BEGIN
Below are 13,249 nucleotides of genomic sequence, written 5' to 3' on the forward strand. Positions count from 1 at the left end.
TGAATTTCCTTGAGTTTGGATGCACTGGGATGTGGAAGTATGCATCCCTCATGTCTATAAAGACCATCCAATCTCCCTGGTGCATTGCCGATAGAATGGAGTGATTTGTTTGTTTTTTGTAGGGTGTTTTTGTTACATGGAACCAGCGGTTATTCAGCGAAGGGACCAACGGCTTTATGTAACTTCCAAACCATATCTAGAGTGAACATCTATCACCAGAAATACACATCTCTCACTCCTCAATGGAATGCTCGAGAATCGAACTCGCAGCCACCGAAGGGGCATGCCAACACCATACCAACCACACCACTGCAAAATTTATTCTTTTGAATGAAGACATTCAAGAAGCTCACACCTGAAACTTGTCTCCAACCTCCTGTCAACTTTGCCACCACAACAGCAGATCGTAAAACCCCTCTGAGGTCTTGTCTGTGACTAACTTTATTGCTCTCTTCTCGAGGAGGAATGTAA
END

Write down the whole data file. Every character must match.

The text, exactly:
Below are 13,249 nucleotides of genomic sequence, written 5' to 3' on the forward strand. Positions count from 1 at the left end.
TGAATTTCCTTGAGTTTGGATGCACTGGGATGTGGAAGTATGCATCCCTCATGTCTATAAAGACCATCCAATCTCCCTGGTGCATTGCCGATAGAATGGAGTGATTTGTTTGTTTTTTGTAGGGTGTTTTTGTTACATGGAACCAGCGGTTATTCAGCGAAGGGACCAACGGCTTTATGTAACTTCCAAACCATATCTAGAGTGAACATCTATCACCAGAAATACACATCTCTCACTCCTCAATGGAATGCTCGAGAATCGAACTCGCAGCCACCGAAGGGGCATGCCAACACCATACCAACCACACCACTGCAAAATTTATTCTTTTGAATGAAGACATTCAAGAAGCTCACACCTGAAACTTGTCTCCAACCTCCTGTCAACTTTGCCACCACAACAGCAGATCGTAAAACCCCTCTGAGGTCTTGTCTGTGACTAACTTTATTGCTCTCTTCTCGAGGAGGAATGTAA